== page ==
By Mike Ramey
Let me start off this column by saying that I have covered more than a few ‘police action deaths’ during my tenure as a crime reporter. I have seen and witnessed the painstaking detail that police put into such investigations before AND after they send their findings to prosecutors, the grand jury, and the feds. True, I live in a different city than Baltimore, Maryland. However, the truth is just as much the truth in my city as it is in that city.
Case in point: Here in my neck of the woods, we recently had the case of a cop who killed and maimed several people while he was driving drunk on duty. It took about three years to resolve. The cop was white, and the victims were white. The cop simply ran over the victims with his squad car while they were parked at a stop light. The families of the victims worked that incident like it was a full time job. The police union paid for the legal representation of the officer in question. Some of the internal evidence in the case was mishandled. Some higher ups were demoted over the incident.
Justice eventually prevailed, as during the time the officer was on suspension AND bail from the first incident I mentioned, he was arrested AGAIN for drunk driving–in a nearby jurisdiction. He cried like a baby when cops from another agency arrested him for DWI (driving while intoxicated) AND were unsympathetic when the drunk cop begged them to let him go and that he would ‘get help for his alcohol problem.’ These cops slapped the cuffs on him, and took him to the lockup.
Needless to say–even with a change of venue–the Indianapolis Metropolitan Police Department had to watch their officer convicted AND sentenced to from 3 to 12 years in prison for his on duty crimes against the public. There are currently other lawsuits pending. No, this won’t bring back the dead, nor heal the injured…but it illustrates that there are cops out there who DO wrong, and are punished by the courts.
It also illustrates that there are upright cops who WILL NOT tolerate wayward cops. A small memorial graces the death scene, to this day, and it’s not too far from my home.
‘Police action deaths’ are filled with emotion, constant questions, sleepless nights and agonizing days for all involved from the press/media to the family of the victim. Sadly, it doesn’t change one key fact of the issue: Someone IS dead, and is not going to be able to answer questions as to ‘what happened’ to end their life. That’s the job of the evidence, the video tape, the investigators and the courts. Ultimately, the courts is where the goodness (or badness) of a legal issue has to be settled. Not in the streets, but in the courts.
The Baltimore State’s Attorney Marilyn Mosby made this quite clear on May 1st with a stunning announcement regarding the death of Freddie Gray while in police custody on April 12th. She called it, as the evidence laid it out: A botched arrest (which she said should NOT have taken place), cops not following established practices involving a police paddy wagon transport of a prisoner, and warrants issued for six officers associated with Gray’s death. The charges ranging from second degree murder to assault. Among the six cops sought for arrest were the driver of the paddy wagon, a police lieutenant and a female officer. It’s going to take a long time for this process to unfold.
What is the point that I’m trying to make? Even when the victims are white, many–from the Statehouse to the courthouse–have a hard time believing that the police are capable of doing wrong. A cop ‘who crosses the behavior line’ gets more respect and sympathy than a politician, a school teacher, or even a minister who has ‘done wrong’. As a matter of fact, if the cop is white, and the victim is a person of color, it seems that public opinion is ‘shaded’. If liberals and conservatives care for justice more than party labels and raising funds for pet causes based upon what is happening on the streets of our cities, then there should be ‘no more Freddie Grays’.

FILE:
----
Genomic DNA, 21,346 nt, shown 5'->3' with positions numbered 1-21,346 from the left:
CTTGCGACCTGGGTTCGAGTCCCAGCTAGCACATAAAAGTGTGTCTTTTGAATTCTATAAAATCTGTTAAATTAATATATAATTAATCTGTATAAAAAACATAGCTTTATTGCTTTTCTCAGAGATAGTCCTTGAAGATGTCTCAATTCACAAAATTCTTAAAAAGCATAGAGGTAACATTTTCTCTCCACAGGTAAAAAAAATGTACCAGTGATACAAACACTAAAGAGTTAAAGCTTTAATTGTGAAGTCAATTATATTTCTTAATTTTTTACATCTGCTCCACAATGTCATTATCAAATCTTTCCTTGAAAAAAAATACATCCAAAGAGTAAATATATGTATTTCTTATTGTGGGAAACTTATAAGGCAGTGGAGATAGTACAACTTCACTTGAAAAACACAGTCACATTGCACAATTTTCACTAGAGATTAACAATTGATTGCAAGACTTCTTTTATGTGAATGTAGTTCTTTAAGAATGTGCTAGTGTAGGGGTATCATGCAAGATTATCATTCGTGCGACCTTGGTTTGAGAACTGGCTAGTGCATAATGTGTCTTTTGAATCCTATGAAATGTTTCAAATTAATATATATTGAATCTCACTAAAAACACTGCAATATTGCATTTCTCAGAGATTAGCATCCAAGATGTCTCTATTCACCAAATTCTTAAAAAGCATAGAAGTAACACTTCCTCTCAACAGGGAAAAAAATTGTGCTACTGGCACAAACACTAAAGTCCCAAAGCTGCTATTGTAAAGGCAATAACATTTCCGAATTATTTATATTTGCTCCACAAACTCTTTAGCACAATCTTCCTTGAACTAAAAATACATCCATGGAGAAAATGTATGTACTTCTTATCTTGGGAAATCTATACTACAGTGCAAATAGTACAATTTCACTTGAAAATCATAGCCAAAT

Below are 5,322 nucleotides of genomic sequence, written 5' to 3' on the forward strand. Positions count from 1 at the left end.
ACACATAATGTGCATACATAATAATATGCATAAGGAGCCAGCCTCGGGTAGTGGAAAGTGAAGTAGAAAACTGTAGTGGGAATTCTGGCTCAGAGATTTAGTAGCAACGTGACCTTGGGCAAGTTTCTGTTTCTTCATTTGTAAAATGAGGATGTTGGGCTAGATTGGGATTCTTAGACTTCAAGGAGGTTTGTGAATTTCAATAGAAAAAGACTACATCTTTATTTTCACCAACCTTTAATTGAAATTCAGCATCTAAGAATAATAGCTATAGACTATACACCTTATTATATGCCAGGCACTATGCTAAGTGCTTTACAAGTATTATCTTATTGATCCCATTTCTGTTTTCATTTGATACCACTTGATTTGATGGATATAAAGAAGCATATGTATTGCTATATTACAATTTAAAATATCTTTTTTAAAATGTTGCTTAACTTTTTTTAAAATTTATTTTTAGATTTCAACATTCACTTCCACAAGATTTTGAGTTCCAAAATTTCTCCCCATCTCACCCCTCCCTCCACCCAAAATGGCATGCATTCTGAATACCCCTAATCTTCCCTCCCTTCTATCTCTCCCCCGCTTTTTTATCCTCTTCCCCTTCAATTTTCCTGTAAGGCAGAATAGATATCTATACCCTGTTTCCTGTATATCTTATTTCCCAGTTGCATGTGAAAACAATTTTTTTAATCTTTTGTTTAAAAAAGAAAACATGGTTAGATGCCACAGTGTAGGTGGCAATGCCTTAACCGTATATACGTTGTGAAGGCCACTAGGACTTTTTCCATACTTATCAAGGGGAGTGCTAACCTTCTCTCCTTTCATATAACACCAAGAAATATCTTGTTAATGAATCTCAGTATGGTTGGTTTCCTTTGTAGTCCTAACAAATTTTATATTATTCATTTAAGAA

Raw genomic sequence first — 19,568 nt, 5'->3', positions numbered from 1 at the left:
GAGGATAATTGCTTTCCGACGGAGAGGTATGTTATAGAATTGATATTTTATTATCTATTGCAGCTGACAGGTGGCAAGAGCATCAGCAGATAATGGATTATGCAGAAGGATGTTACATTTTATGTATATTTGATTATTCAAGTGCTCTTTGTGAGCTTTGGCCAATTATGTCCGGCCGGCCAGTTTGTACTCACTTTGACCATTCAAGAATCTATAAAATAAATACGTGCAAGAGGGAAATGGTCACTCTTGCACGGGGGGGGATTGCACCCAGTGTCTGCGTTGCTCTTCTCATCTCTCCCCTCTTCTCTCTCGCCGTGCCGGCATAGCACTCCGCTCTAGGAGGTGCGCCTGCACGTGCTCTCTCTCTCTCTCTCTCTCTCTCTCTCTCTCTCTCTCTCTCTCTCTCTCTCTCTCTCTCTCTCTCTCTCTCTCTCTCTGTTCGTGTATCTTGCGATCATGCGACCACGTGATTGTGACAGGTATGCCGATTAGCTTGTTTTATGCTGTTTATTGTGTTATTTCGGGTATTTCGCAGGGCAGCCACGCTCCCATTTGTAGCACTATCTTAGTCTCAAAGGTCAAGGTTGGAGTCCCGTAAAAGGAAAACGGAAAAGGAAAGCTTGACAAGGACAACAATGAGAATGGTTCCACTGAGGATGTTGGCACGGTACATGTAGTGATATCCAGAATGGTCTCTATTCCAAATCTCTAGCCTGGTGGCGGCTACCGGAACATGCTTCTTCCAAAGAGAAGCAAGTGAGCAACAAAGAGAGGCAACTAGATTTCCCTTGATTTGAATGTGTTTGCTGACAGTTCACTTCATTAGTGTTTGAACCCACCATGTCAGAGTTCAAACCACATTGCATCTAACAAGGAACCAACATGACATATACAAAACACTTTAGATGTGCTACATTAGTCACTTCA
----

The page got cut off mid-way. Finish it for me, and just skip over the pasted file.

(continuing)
But…didn’t we hear this said when Rodney King was arrested by the police and ‘that video’ surfaced about 20 years ago? Black folks understand that there were promises made about ‘reforming’ police departments after the King incident. However, it seems that we have come back to the same old pop stand on the issue of police brutality and African Americans, Mexican Americans, Japanese Americans and Native Americans.
Yes, and even white Americans. Shocking as it may seem, there have been young white boys and girls that have had their lives wrecked by overreaching cops, deputies, and even national guardsmen (Does May 4th, 1970 at Kent State University ring a bell)?
Hopefully, the death of Freddie Gray will lead to some real and lasting change in the law enforcement community regarding how citizens are treated while in police custody. There are some who believe that the rioting that has taken place in Baltimore is ‘overblown’. However, there are those among us who remember the riots from the sixties; who remember law enforcement getting out of line with people of color back then. Some of us call the current unrest in various parts of the country ‘overdue’.
Yes, young people should not get involved with crime of any type. Yes, there have been those who have not learned the lesson about staying away from illegal activities. Mankind won’t be put in order until the return of Jesus Christ. However, until He does return, a ride in the back of a paddy wagon–IF one is arrested for breaking the law should NOT be determined by ANYONE to be a ‘last ride’.
This is not only common sense…this is true justice and a proper memorial for Freddie Gray.
Mike Ramey is a Gangs and Media Consultant, and a Minister who lives in Indianapolis, Indiana. Emails are always welcomed to firstname.lastname@example.org . © 2015 Mike Ramey/Barnstorm Communications.0